Pelagia noctiluca, a Mediterranean jellyfish. Photo by Hans Hillewaert.
Blobby life forms off the world’s beaches
Mediterranean Jellyfish: In summertime some of the Mediterranean – from Spain’s Costa del Sol thru France’s south coast and down Italy as far as Sicily – can suffer from jellyfish invasion, varying in intensity depending on the year.
The nasty critter is generally the mauve stinger or Pelagia noctiluca (so called because they glow at night). The stings are painful and unpleasant but not life-threatening unless a swimmer has a weak heart, a sever allergic reaction or panics on encountering a shoal of blobbies and drowns. . .
The cause of the stinger explosion is possibly global warming boosting water temperatures by a couple of degrees as well as increased pollution-derived nutrients and reduced cool freshwater entering from rivers.
However, overfishing of anchovies (which compete with jellies for plankton salad), turtles and tuna fish (which eat jellies for dessert) has also aided the mauve climate avenger’s expansionist tendencies.
Med jellies, however unpleasant are not at all deadly and stings can often be dealt with by rinsing the area with SEA water, putting sand on it and rubbing with something hard such as a credit card to remove stings. Alternatively applying very hot water does a great job of de-activating the stings. Contrary to myth, urinating on stings has no effect. Though it may be amusing.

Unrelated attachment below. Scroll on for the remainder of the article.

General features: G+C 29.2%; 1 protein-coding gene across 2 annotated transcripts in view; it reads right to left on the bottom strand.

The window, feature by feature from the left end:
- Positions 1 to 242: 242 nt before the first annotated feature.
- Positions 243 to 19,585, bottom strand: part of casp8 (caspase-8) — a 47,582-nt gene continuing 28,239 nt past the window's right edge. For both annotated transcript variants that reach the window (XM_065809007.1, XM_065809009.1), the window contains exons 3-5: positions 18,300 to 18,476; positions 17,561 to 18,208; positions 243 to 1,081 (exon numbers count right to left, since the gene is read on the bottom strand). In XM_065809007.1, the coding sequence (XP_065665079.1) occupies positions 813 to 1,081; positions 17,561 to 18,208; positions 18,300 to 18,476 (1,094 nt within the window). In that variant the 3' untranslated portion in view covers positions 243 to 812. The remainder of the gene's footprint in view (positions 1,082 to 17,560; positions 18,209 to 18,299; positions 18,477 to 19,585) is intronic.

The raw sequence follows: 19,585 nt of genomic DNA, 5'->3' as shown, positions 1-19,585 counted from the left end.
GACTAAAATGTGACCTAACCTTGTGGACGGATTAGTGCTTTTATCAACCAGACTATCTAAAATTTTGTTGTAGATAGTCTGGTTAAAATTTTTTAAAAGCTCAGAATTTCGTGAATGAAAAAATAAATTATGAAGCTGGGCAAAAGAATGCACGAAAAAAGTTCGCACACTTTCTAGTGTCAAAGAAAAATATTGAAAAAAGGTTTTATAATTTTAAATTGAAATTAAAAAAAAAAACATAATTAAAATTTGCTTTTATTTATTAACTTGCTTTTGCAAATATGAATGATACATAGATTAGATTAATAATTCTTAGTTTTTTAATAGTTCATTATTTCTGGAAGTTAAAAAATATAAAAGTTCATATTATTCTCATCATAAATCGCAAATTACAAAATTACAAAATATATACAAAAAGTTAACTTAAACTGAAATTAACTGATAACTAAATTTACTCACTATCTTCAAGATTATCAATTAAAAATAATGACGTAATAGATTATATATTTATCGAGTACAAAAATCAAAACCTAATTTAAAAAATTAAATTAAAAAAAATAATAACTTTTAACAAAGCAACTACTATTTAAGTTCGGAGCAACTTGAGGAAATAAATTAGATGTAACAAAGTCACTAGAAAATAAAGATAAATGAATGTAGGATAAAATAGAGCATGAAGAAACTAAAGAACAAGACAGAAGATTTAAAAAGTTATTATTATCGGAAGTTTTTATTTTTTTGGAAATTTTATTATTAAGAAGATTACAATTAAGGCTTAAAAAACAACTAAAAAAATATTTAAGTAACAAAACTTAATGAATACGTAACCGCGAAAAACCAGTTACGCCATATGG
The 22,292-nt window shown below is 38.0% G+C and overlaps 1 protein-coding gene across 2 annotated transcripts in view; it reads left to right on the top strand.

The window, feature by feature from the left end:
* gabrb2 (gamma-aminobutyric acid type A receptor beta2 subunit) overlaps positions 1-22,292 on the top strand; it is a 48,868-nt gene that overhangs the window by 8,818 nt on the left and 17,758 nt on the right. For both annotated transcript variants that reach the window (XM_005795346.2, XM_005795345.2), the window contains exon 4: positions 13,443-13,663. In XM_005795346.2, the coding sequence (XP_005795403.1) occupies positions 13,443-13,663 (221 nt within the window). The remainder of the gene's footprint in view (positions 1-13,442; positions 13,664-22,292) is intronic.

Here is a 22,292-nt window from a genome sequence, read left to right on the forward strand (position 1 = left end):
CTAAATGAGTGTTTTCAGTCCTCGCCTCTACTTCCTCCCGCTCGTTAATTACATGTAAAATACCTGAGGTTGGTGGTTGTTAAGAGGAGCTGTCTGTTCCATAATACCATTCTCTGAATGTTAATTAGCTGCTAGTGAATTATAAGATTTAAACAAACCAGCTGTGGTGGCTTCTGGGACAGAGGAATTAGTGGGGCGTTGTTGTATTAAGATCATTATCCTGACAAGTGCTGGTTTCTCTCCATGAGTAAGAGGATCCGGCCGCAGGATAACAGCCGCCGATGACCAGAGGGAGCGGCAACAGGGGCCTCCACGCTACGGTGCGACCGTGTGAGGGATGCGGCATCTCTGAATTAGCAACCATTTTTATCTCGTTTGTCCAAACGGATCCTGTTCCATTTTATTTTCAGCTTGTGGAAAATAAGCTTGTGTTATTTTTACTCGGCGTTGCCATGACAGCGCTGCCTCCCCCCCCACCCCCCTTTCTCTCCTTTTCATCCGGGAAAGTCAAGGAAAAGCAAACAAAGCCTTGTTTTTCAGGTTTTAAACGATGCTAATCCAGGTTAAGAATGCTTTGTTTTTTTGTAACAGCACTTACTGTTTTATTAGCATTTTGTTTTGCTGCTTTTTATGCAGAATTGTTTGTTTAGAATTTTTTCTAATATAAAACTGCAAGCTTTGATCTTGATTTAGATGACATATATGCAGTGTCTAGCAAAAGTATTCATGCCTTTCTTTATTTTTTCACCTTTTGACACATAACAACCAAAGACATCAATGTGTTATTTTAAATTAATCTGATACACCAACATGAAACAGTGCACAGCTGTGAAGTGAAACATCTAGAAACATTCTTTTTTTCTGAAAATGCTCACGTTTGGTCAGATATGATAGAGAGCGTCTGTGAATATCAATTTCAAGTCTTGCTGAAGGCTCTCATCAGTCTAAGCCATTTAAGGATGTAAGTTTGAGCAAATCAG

For information on nastier jellies usually found only in tropical waters such as the Portuguese Man-o-War (big and blue but not too bad, and we speak from personal experience), Irukandji (tiny but terrible) and Box Jellies (huge and hellishly life-threatening), see seriously dangerous jellyfish.
Australia’s Stingers get zapped
Getting wacked by a jellies off popular NE coast resorts of Cairns and Airlie beach is a dying custom as both towns have constructed such spectacular, user-friendly, free salt water lagoons on the shore that no longer does one feel the need to brave the turgid, toxic waters of the sea. Brisbane also has a terrific lagoon on a city river bank.
Avoiding Jellyfish Stings
Take special precautions if you have a heart condition as jellyfish deaths are normally attributed to cardiac arrest or pulmonary congestion.
Avoid swimming off northern Australia’s beaches in the Oct-May high-jelly season, especially in the seas north of Brisbane in Northern Australia, but also around India, Indonesia and the Philippines. Wetsuits or Lycra ‘stinger suits ‘ offer good though not complete protection.
Dead jellyfish on beaches may look like gelatinous blobs, but while there is still moisture there can be life in the cells and you may be stung. Don’t tread on them and don’t pick them up.